TIM PETERS SAID: Sorry, the only bug I see here is in the code you posted using "is" to try to determine whether two strings are equal. "is" tests for object identity, not for equality, and whether two immutable objects are really the same object isn't in general defined by Python. You should use "==" to check two strings for equality. The only time it's reliable to use "is" for that purpose is when you've explicitly interned all strings being compared (via using the intern() builtin function).

from here: http://mail.python.org/pipermail/python-bugs-list/2004-December/026772.html

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-1: for immutable objects like strings you would expect equal references, so this is not a bug. – Falcon Nov 12 '10 at 14:49
    
@Falcon: No. That strings are immutable allows (efficient) interning (= identical references for identical objects), but it doesn't require it. – delnan Nov 12 '10 at 14:57
    
@Falcon: Well you'd be mistaken in that expectation. Checking equality between native python code and python-wrapped c-library, for example: openssl library. That's even if you didn't know that not all strings are interned. Shame I can't mark you down. – MattH Nov 12 '10 at 14:58
1  
It's never reliable to use is for this. intern may be a no-op: a Python implementation may choose not to use string interning (making intern simply return its parameter), and it may also choose to ignore requests to intern a string. For example, CPython silently ignores requests to intern subclasses of string. – Glenn Maynard Nov 12 '10 at 15:08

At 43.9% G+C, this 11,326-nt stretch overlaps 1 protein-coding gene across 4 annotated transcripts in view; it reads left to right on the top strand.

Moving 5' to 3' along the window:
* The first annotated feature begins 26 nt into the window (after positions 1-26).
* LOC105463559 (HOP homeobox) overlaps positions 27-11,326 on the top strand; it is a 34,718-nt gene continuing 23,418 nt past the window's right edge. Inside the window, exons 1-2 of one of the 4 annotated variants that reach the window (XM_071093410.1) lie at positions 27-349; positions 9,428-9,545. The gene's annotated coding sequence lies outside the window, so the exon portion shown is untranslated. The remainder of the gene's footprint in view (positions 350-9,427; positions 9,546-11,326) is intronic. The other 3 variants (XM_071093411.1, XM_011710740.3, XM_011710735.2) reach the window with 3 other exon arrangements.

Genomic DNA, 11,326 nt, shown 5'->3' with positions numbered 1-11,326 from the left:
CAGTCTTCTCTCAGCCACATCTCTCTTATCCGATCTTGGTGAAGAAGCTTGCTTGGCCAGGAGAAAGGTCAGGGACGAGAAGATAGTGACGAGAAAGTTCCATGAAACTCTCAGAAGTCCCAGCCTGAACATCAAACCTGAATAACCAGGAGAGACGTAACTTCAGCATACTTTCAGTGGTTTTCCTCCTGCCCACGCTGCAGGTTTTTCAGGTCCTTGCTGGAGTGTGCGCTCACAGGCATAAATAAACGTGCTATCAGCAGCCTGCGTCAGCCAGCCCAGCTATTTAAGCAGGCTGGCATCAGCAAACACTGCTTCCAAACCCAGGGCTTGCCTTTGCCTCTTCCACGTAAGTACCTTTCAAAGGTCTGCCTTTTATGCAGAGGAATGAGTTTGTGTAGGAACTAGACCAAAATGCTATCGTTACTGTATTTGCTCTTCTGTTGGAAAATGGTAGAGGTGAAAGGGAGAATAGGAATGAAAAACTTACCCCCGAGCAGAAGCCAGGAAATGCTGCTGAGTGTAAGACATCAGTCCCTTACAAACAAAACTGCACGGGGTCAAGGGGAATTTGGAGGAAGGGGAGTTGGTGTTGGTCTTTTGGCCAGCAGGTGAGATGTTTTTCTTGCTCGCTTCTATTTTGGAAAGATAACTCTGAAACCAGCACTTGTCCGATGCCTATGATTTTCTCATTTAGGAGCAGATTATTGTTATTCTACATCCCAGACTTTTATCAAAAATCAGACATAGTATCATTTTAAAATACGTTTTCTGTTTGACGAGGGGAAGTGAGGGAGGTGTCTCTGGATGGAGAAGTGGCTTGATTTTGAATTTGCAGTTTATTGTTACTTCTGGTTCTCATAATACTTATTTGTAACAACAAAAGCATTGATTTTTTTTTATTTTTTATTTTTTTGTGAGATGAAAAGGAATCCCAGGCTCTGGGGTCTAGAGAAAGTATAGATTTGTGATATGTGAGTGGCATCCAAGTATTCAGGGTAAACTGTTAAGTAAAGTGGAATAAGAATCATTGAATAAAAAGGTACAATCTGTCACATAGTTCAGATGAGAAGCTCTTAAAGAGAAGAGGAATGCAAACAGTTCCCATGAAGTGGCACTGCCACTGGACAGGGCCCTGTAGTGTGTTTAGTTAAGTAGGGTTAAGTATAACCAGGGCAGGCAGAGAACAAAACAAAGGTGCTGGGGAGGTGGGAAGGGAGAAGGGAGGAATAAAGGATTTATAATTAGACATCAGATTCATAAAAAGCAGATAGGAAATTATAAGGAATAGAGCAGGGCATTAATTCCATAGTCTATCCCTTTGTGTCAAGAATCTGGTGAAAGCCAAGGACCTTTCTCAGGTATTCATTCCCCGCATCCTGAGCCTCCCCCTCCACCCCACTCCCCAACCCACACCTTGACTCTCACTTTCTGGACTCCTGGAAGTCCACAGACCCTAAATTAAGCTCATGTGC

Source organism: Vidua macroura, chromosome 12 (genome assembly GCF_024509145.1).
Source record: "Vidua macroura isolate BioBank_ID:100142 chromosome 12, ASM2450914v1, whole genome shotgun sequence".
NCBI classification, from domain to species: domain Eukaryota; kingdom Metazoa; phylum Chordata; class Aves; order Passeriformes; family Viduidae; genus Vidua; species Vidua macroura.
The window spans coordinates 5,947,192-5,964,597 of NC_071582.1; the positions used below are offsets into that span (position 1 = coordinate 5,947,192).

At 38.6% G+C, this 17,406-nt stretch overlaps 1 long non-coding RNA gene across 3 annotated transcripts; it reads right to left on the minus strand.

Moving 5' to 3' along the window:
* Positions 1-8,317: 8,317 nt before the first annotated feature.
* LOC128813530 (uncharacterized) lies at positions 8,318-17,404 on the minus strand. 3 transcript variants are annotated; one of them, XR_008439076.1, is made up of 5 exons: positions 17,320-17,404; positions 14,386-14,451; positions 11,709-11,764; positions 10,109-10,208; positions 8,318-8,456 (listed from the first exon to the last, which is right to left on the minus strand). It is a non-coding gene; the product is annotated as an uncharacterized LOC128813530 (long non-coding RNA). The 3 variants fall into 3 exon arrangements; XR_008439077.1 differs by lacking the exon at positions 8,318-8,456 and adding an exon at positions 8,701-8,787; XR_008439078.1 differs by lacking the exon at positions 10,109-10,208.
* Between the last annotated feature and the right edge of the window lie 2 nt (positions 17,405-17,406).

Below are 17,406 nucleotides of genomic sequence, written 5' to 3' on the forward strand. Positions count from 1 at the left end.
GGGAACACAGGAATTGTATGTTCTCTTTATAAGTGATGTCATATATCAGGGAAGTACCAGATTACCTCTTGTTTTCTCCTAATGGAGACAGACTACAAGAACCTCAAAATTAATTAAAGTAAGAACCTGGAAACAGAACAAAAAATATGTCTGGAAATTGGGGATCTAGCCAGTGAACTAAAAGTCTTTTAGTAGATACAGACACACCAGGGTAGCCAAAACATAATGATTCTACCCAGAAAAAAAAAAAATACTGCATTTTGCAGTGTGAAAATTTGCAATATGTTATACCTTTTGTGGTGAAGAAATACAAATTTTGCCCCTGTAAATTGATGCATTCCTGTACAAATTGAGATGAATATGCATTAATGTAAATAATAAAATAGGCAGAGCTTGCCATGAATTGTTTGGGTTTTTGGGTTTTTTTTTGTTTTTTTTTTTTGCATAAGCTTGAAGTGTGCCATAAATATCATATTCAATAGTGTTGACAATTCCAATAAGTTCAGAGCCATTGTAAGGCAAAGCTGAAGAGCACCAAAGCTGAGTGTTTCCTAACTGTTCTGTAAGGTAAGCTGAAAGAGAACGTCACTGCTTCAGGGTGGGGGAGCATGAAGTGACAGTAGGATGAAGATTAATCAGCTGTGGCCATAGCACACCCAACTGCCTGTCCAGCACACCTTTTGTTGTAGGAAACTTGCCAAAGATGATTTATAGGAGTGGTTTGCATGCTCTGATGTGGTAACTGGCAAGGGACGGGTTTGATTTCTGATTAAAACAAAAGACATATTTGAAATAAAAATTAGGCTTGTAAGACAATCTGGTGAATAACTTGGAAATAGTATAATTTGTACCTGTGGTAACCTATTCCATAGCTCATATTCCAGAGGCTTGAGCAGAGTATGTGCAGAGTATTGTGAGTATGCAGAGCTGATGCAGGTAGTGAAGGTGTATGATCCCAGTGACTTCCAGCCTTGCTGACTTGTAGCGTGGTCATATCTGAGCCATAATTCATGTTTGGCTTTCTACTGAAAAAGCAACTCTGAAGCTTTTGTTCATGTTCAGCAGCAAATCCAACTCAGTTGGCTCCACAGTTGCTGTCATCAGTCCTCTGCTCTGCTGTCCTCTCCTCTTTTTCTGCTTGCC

This should actually be more of a comment to Gleen's answer but I can not do comments yet. I've run some tests directly on the Python interpreter and I saw some interesting behavior. According to Glenn, the interpreter treats entries as separate "files" and they don't share a string table when stored for future reference. Here is what I run:

>>> a="some_string"
>>> b="some_string"
>>> id(a)
2146597048
>>> id(b)
2146597048
>>> a="some string"
>>> b="some string"
>>> id(a)
2146597128
>>> id(b)
2146597088
>>> c="some string"   <-----(1)
>>> d="some string"   
>>> id(c)
2146597208            <-----(1)
>>> a="some_string"
>>> b="some_string"
>>> id(a)
2146597248            <---- waited a few minutes
>>> c="some_string" 
>>> d="some_string"
>>> id(d)
2146597248            <---- still same id after a few min
>>> b="some string"
>>> id(b)
2146597288
>>> b="some_string"  <---(2)
>>> id(b)
2146597248           <---(2)
>>> a="some"
>>> b="some"
>>> c="some"
>>> d="some"         <---(2) lost all references
>>> id(a)
2146601728
>>> a="some_string"  <---(2)
>>> id(a)
2146597248           <---(2) returns same old one after mere seconds
>>> a="some"
>>> id(a)
2146601728           <---(2) Waited a few minutes
>>> a="some_string"   <---- (1)
>>> id(a)
2146597208            <---- (1) Reused a "different" id after a few minutes

It seems that some of the id references might be reused after the initial references are lost and no longer "in use" (1), but it might also be related to the time those id references are not being used, as you can see in what i have marked as number (2), giving different id references depending on how long that id has not been used. I just find it curious and thought of posting it.